Tramadol is a prescription pain reliever generally used for the short-term treatment of painful conditions from accidents and injuries or post-surgical pain. However, continued use of the drug can lead to misuse. Tramadol is also available illegally on the streets. As such, many people often want to know how dangerous tramadol is.
What Is Tramadol?
Tramadol is classified as a synthetic opioid medication. Opioids include drugs like morphine, oxycodone, meth, heroin, and fentanyl. Tramadol works like other opioids and binds to opioid receptors in the brain to reduce the transmission of pain signals from pain receptors through the central nervous system.
The drug also causes an increase in the release of the neurotransmitter dopamine. Dopamine brings about calmness and relaxation and is associated with pleasure.
How Addictive Is Tramadol?
When tramadol is taken as prescribed, most people do not develop an addiction to the drug. However, they may experience minor withdrawal symptoms when they stop taking tramadol. Yet, many people misuse the drug, which can lead to addiction.
Furthermore, long-term tramadol drug use can lead to dependence and eventual addiction. As such, due to the potency and risk of dependence and addiction, this is why it is only prescribed as a short-term medication.
How Dangerous Is Tramadol?
One of the more serious and life-threatening side effects of taking tramadol is respiratory problems. Some people can find breathing difficult or go into respiratory failure simply by taking the drug once. As such, tramadol is usually used as a last-resort option to treat pain.
When it is prescribed, most doctors will begin with a very low dose and monitor the person to ensure they are not experiencing any side effects. In addition, anytime a dosage amount is increased, the risk of breathing and respiratory problems increases.
Taking tramadol can lead to death when people have asthma, COPD, or other respiratory conditions. As you can imagine, when the drug is obtained illicitly, the person taking it may have no idea of this risk so they could easily overdose and die.
Signs of Tramadol Use Disorder
The signs of tramadol use disorder are similar to other opioid use disorders. When a person exhibits two or more of the following signs within a 12-month period, it often indicates misuse and addiction to the drug.
- Self-medicating and adjusting dosages without consulting with a doctor
- Taking higher doses of tramadol than initially prescribed
- Seeking out illicit tramadol when a doctor will not increase the dosage
- Losing interest in hobbies, activities, and things one enjoys
- Continuing to take tramadol even when someone wants to stop
- Engaging in drug-seeking behaviors to get tramadol, such as attempting to get multiple prescriptions, stealing money to buy it on the street, or offering to exchange sexual favors for the drug
- Relationship problems with family and friends
- Self-isolating or withdrawing from others to hide tramadol misuse
- Experiencing financial problems
- Inability to maintain a job
- Associating with others who misuse tramadol or other opioids
- Experimenting with other opioids or mixing them with tramadol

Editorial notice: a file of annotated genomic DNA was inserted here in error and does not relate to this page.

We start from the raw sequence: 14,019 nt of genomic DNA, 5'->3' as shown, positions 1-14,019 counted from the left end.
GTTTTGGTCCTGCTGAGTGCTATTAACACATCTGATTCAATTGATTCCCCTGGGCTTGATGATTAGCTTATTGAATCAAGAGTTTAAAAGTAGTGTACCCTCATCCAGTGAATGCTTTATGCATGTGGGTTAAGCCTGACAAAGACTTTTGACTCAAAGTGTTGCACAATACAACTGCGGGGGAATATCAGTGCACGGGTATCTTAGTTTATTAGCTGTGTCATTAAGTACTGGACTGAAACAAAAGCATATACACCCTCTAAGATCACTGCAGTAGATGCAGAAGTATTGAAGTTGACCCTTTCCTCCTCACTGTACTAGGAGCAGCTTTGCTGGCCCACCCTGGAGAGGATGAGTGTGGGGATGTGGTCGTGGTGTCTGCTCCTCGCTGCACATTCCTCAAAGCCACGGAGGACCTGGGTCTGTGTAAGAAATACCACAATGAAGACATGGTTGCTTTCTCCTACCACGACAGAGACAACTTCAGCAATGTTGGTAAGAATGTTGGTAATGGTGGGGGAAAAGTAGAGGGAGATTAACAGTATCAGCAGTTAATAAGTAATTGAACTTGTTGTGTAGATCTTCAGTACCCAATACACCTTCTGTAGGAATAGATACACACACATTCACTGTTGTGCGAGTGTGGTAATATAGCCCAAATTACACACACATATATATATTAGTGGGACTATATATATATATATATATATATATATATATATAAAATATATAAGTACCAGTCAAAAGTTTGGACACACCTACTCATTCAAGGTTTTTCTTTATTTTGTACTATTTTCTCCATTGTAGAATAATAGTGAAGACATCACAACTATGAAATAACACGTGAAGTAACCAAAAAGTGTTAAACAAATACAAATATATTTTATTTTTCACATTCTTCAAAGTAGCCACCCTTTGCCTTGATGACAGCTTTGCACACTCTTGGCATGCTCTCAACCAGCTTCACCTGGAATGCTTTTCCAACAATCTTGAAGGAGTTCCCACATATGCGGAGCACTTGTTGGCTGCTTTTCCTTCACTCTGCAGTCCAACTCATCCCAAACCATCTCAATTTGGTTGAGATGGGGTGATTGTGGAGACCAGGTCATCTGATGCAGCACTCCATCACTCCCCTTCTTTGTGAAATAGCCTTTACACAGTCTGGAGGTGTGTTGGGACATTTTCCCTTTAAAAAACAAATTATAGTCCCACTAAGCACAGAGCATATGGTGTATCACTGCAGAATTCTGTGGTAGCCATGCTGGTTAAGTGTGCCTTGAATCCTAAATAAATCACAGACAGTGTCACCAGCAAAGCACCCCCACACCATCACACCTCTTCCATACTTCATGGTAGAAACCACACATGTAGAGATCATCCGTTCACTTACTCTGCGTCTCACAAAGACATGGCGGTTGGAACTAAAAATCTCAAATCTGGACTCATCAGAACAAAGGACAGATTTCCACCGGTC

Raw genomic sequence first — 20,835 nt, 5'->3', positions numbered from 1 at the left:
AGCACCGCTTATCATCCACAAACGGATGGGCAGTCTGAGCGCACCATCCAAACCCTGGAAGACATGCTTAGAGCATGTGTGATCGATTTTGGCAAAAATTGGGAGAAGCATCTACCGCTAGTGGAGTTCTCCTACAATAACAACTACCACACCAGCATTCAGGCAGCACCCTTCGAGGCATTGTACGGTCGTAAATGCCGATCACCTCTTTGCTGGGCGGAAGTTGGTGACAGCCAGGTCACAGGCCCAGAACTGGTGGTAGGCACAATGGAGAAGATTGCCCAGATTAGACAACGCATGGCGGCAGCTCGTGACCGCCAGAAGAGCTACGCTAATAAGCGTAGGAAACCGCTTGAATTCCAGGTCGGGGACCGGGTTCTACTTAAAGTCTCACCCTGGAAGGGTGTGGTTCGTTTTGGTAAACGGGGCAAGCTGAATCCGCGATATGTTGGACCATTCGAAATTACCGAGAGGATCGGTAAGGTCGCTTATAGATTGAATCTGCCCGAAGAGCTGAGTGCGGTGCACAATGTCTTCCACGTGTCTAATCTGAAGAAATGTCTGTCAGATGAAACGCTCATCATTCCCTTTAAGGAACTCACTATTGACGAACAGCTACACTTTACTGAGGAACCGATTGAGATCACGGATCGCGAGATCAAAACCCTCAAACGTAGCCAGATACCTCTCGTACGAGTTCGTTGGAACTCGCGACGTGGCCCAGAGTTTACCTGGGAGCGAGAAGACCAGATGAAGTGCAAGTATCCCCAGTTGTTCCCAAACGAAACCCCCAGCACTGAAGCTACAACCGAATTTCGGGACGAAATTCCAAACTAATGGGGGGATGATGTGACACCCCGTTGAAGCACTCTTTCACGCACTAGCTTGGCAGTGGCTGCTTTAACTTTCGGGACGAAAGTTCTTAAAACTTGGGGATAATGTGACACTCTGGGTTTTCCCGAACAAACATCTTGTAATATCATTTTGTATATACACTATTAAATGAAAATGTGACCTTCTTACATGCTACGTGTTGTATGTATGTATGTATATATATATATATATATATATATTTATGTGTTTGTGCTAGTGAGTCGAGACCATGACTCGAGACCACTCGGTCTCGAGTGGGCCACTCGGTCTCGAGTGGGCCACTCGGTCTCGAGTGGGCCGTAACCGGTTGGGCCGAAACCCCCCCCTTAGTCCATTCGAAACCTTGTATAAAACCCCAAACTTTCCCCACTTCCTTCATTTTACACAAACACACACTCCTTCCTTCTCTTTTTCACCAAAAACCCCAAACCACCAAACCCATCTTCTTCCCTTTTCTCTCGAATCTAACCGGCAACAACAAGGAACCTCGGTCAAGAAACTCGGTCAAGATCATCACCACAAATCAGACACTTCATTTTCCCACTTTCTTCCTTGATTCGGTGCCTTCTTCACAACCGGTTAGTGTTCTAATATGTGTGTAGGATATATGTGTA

Does Tramadol Have Withdrawal Symptoms?
Similar to other opioids, tramadol does have withdrawal symptoms that can appear as soon as the drug wears off. The longer the drug is taken, whether prescribed or misused, the withdrawal symptoms can become more intense and severe. Some of the more common ones include:
- Nausea and vomiting
- Body and Muscle Aches and Pains
- Panic Attacks
- Excessive Sweating
- Mood Swings
- Stomach and Gastrointestinal Cramps and Pain
- Elevated Heart Rate/Blood Pressure
How Is Tramadol Use Disorder Treated?
Tramadol use disorder is treated similarly to other opioids. One should never attempt to quit tramadol cold turkey as there can be serious and life-threatening withdrawal symptoms. Effective tramadol treatment requires medical detox at a medical detox and addiction treatment center.
Medical detox is where healthcare professionals and addiction specialists supervise detox to help monitor withdrawal symptoms and adjust detox treatment as needed. Medical detox can also include the use of medication-assisted treatment (MAT). MAT can be used to help alleviate the more intense and severe withdrawal symptoms by using non-addictive prescription medications that mimic the effects of opioids. Furthermore, MAT can continue to be used post-detox while undergoing addiction treatment and as part of an aftercare plan. Ongoing MAT use often helps those with tramadol addictions avoid lapses and relapses.
After medical detox is completed, the person should transition into an addiction treatment program. They should choose the most appropriate treatment program that will benefit them the most. For instance, some people find inpatient rehab beneficial because it allows them to focus entirely on their addiction without outside distractions. On the other hand, other people with family and financial commitments can benefit from outpatient rehab.
When selecting a treatment program, remember to choose the one that will help you maintain your sobriety and reduce the risk of lapses and relapse.
Tramadol Detox and Addiction Treatment in Columbus, OH
When you want help quitting tramadol, Ohio Addiction Recovery Center in Columbus, OH, is here to help you take the first steps to recovery. We offer personalized tramadol detox and addiction treatment programs in a caring, supportive, and safe environment. Contact us today to start your treatment.